Baisakhi also known as Vaisakhi is a festival that celebrates the Sikh New Year and also commemorates the the founding of the Sikh community, known as the Khalsa, in 1699. It is also a harvest festival in Punjab. The auspicious festival of Baisakhi is celebrated on first day of Vaisakh month according to the Nanakshahi calendar as it marks the sun’s entry into Mesh Rashi.
Baisakhi : History and significance
Baisakhi has great significance for the Sikh community. It was on this day that Guru Gobind Singh who was the tenth Guru of the Sikhs laid the foundation for Khalsa at Punjab's Anandpur Sahib, in 1699. He ordered on this day the tradition of gurus will be discontinued and Adi Granth Sahib the holy book will be the permanent and eternal guru. He formed the order of khalsa by giving nectar or amrit to the first batch of five fearless men known as Paanj Pyares and making them singhs. Even today the tradition of Sikh baptism during the Vaisakhi festival is followed which originated from this historic event.
Buddhist also celebrate this day will great fervour because it was on this day that Gautama Buddha attained enlightenment at Bodhgaya. This day is also of special significance to Hindus because it was on this day in the year 1875 that Swami Dayananda Saraswati laid the foundation for the Arya Samaj.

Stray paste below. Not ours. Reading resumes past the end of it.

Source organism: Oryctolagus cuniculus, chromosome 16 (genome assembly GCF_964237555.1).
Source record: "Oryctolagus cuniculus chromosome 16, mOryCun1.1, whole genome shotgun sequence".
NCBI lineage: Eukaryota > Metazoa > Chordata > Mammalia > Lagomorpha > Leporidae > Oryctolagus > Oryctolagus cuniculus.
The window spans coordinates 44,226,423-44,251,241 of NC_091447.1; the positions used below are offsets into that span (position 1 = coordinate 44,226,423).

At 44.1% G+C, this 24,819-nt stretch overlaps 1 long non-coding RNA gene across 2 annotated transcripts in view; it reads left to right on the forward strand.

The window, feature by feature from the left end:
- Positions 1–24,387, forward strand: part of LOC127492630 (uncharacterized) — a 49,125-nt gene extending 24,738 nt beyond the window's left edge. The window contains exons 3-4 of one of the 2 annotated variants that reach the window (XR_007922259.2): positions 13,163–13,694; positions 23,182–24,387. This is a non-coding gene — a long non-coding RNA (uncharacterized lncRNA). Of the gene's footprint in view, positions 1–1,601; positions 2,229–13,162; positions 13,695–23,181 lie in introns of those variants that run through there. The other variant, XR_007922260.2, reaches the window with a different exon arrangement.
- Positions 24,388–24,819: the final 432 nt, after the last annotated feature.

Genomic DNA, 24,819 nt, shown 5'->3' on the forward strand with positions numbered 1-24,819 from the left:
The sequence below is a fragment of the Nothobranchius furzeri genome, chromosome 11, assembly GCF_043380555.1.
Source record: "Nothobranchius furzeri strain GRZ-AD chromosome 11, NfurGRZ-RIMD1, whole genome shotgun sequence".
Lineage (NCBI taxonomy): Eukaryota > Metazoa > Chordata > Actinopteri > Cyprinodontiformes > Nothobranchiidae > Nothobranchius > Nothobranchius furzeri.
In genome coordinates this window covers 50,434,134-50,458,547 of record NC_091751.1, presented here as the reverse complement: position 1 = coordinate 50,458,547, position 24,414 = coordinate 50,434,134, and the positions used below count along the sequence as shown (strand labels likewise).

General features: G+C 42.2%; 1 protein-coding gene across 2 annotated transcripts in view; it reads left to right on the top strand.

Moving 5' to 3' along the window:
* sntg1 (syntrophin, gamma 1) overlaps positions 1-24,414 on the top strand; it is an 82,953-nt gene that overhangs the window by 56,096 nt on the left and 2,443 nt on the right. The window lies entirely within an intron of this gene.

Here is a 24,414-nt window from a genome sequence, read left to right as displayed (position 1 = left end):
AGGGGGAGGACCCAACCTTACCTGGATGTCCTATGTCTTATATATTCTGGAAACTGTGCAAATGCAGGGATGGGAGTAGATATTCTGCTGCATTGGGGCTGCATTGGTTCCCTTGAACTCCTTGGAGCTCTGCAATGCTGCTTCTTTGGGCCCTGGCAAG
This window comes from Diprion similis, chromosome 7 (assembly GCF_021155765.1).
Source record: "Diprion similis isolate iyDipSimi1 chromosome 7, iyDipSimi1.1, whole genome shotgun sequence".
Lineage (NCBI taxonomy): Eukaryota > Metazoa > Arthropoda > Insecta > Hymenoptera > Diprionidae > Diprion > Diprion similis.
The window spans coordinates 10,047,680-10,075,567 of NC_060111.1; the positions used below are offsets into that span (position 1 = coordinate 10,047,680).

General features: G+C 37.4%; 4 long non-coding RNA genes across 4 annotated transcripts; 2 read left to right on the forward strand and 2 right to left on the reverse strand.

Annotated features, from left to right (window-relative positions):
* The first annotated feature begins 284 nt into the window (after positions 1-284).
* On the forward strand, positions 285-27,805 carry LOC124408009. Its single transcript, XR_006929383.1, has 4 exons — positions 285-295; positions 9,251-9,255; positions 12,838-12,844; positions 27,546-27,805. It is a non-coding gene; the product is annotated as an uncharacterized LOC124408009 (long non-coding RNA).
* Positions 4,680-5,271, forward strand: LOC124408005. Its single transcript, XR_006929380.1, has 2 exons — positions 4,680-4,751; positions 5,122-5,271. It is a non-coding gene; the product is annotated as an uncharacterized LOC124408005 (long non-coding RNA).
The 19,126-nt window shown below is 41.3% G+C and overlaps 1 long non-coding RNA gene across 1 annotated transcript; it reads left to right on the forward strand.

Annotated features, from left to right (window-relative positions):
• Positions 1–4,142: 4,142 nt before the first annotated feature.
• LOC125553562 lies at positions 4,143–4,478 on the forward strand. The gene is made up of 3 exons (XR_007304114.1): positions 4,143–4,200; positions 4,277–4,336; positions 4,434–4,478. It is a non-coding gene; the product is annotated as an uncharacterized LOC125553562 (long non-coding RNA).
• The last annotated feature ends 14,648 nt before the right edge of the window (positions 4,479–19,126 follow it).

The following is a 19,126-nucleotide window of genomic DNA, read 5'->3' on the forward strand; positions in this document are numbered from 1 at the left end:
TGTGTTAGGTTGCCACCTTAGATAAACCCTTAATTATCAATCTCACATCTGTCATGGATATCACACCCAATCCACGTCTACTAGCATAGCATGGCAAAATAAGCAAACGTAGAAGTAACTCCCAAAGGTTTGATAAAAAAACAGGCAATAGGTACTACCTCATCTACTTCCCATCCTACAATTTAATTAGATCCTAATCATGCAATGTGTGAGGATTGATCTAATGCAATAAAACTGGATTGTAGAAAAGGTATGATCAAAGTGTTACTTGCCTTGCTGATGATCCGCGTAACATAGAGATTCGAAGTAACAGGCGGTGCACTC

It is also a major harvest festival for Punjabi. It is a time to harvest the winter or Rabi crops. Hence it is also a significant day for the farmers.
How is Baisakhi Celebrated
Baisakhi is celebrated with great vigour in the vibrant and colourful state of Punjab. Since this day is of great significance to the Sikhs, they attend special prayers organised in the gurudwaras on this day. The Granth Sahib is bathed with milk and water, placed on a throne. The holy book is read to the devotees on this day. Five priests chant verses recited by the five beloved ones and Amrit or holy nectar is prepared in an iron vessel and is distributed amongst all gathered devotees. Religious discourses and Kirtans are held at gurudwaras and Karah Prasad is distributed. Then Langar is served and in in the evening the Granth Sahib is taken out in a procession headed by the Paanj Piaras.
Baisakhi is also celebrated with great enthusiasm by the farmers. On this day farmers pay a visit to the temple or gurudwara to express their gratitude for this year’s harvest and seek blessings. They dress up in colourful attire and perform the energetic bhangra and gidda dance to the beats of the dhol. Various Baisakhi Fairs are held on this day.